The Restoration

Team Restoration

The middle of the 17th century was an extraordinary period, especially for political and institutional innovation. The Treaty of Westphalia in 1648 gave us the nation-state, books like Hobbes’ ‘Leviathan’ were produced and in England the first expressions of popular constitutional democracy were aired. The tumult of the period was dampened with the return of King Charles II to England, in what was called ‘The Restoration’, which is a phrase that comes to mind when I think of Joe Biden’s Presidential hopes.

To start with, I won’t try to map the US in 2020 on to Europe in the late 17th century, save to say that both periods are marked by a sense of a ‘world turned upside down’.

However, the notion of an American Restoration is appealing in the sense that a Joe Biden Presidency would restore the thread of Democratic policy (through Obama to Bill Clinton), and very importantly would restore the competent workings and full staffing of institutions like the State Department. The idea is that the American machine of state (I wrote about the French one last week) would once again purr into action, and American credibility would be restored. The question for Biden, the Democrats and America, is whether he can accomplish more than ‘a Restoration’.

With Biden now well ahead of the President in most opinion polls on national and state by state levels, and Donald Trump sacking his campaign manager last week, the prospect of a Biden Presidency is now very real, though financial markets it seems are not yet pricing this in.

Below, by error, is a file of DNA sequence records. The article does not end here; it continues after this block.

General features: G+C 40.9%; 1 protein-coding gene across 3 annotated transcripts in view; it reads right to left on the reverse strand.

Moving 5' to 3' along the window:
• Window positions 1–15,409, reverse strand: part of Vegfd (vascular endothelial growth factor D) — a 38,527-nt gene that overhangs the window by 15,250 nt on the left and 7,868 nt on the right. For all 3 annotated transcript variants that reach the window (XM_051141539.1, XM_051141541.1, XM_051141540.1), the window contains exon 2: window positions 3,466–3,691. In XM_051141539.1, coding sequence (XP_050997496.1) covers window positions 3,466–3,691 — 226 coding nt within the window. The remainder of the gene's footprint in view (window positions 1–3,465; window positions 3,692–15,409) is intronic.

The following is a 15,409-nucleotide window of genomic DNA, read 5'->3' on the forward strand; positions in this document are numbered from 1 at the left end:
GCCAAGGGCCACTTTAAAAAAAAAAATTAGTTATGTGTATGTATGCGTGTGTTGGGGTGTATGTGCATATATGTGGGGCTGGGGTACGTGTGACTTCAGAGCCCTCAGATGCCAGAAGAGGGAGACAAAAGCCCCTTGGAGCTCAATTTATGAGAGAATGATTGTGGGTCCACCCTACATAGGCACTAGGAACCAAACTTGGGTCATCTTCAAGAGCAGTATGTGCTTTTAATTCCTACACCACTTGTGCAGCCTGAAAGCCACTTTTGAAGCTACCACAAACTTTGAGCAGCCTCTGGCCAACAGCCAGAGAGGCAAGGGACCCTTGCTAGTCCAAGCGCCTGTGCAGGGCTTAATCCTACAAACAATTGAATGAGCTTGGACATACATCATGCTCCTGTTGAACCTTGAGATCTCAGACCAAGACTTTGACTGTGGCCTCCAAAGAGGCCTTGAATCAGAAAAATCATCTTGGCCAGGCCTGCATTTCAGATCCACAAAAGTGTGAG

The success of Biden’s campaign and the tenor of his potential presidency will rest in good part on the extent of the economic damage ahead. If high unemployment and bankruptcies are a reality into the presidential debates in September and October, the tone of policy will tilt much more towards social justice (a topic where both Bernie Sanders and Elizabeth Warren are very comfortable).  

A Biden White House would likely focus much of its stimulus effort on infrastructure, particularly so in the ‘green’ economy. What is much less clear is the extent to which they would consider rejigging the tax system to place a greater tax burden on wealthier Americans and corporations. This may well be teased out in coming months. I also expect that foreign policy under Biden will be much more assertive, especially so towards Russia and China.

Biden’s next step is to choose a running mate. My judgement is that Biden will choose Kamala Harris as his VP, not least because she has a track record in policing and justice, which is one policy area which the Trump campaign is likely to amplify. Other VP candidates like Susan Rice may suffer from the fact that the Biden team already has a very well stocked foreign policy and security bench.

For his part (and provided he doesn’t drop out of the race!) Donald Trump will inevitably contest the election in a divisive way. Trump’s key weapon over Biden is his social media and network TV reach, and here he can do plenty of damage (to himself also).

There is plenty that he can agitate on – such as contesting the logistics of the election (i.e. postal voting), to stoking tension of topics that resonate with some voters – China, defunding police forces and the prospect of more economic stimulus. He may even claim credit for a COVID-19 vaccine, should it materialize before November.